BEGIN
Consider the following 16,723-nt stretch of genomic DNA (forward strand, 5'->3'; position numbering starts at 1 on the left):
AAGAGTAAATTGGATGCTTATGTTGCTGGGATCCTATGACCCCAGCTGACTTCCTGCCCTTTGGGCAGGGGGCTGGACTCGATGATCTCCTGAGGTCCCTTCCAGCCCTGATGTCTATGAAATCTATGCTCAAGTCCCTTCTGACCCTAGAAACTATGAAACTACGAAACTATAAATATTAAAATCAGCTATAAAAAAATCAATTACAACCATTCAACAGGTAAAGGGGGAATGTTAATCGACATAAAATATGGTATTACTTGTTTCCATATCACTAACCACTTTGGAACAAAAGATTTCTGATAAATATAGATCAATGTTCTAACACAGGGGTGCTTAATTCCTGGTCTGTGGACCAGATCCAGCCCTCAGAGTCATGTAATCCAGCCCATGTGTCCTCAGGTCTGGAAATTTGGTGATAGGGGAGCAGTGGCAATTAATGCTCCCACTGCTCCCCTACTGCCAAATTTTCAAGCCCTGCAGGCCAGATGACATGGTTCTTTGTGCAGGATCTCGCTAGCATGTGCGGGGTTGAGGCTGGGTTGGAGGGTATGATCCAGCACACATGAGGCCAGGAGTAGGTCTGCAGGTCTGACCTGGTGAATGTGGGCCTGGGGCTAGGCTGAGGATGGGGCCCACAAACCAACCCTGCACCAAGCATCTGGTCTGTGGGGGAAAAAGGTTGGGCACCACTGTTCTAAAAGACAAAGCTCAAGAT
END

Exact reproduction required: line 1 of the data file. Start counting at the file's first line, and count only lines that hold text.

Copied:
Consider the following 16,723-nt stretch of genomic DNA (forward strand, 5'->3'; position numbering starts at 1 on the left):